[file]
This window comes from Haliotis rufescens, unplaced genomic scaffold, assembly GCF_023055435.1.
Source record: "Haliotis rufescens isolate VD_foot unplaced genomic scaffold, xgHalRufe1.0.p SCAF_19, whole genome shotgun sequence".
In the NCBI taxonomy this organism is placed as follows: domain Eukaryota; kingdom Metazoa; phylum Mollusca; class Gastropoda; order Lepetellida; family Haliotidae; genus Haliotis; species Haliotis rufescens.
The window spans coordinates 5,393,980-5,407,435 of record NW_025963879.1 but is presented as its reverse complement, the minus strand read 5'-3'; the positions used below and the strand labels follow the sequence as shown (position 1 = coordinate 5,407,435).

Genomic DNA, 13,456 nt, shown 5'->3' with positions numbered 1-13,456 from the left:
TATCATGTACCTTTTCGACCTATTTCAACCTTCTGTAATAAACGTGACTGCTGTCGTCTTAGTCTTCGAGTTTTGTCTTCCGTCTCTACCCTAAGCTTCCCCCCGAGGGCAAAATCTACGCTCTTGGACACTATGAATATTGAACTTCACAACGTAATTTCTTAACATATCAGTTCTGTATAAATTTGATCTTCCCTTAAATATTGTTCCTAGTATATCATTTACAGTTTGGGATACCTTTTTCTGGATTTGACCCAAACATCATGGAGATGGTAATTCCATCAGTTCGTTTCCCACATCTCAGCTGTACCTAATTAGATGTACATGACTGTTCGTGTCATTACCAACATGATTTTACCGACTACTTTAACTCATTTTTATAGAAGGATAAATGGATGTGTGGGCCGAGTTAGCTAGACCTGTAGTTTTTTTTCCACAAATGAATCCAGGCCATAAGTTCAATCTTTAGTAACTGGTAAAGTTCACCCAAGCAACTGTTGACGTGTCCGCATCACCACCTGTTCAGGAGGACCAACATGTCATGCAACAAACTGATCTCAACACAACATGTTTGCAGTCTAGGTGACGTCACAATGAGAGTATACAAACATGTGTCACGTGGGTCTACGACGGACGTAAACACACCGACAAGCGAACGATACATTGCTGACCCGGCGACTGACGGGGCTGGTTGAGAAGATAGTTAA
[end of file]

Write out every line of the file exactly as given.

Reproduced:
This window comes from Haliotis rufescens, unplaced genomic scaffold, assembly GCF_023055435.1.
Source record: "Haliotis rufescens isolate VD_foot unplaced genomic scaffold, xgHalRufe1.0.p SCAF_19, whole genome shotgun sequence".
In the NCBI taxonomy this organism is placed as follows: domain Eukaryota; kingdom Metazoa; phylum Mollusca; class Gastropoda; order Lepetellida; family Haliotidae; genus Haliotis; species Haliotis rufescens.
The window spans coordinates 5,393,980-5,407,435 of record NW_025963879.1 but is presented as its reverse complement, the minus strand read 5'-3'; the positions used below and the strand labels follow the sequence as shown (position 1 = coordinate 5,407,435).

Genomic DNA, 13,456 nt, shown 5'->3' with positions numbered 1-13,456 from the left:
TATCATGTACCTTTTCGACCTATTTCAACCTTCTGTAATAAACGTGACTGCTGTCGTCTTAGTCTTCGAGTTTTGTCTTCCGTCTCTACCCTAAGCTTCCCCCCGAGGGCAAAATCTACGCTCTTGGACACTATGAATATTGAACTTCACAACGTAATTTCTTAACATATCAGTTCTGTATAAATTTGATCTTCCCTTAAATATTGTTCCTAGTATATCATTTACAGTTTGGGATACCTTTTTCTGGATTTGACCCAAACATCATGGAGATGGTAATTCCATCAGTTCGTTTCCCACATCTCAGCTGTACCTAATTAGATGTACATGACTGTTCGTGTCATTACCAACATGATTTTACCGACTACTTTAACTCATTTTTATAGAAGGATAAATGGATGTGTGGGCCGAGTTAGCTAGACCTGTAGTTTTTTTTCCACAAATGAATCCAGGCCATAAGTTCAATCTTTAGTAACTGGTAAAGTTCACCCAAGCAACTGTTGACGTGTCCGCATCACCACCTGTTCAGGAGGACCAACATGTCATGCAACAAACTGATCTCAACACAACATGTTTGCAGTCTAGGTGACGTCACAATGAGAGTATACAAACATGTGTCACGTGGGTCTACGACGGACGTAAACACACCGACAAGCGAACGATACATTGCTGACCCGGCGACTGACGGGGCTGGTTGAGAAGATAGTTAA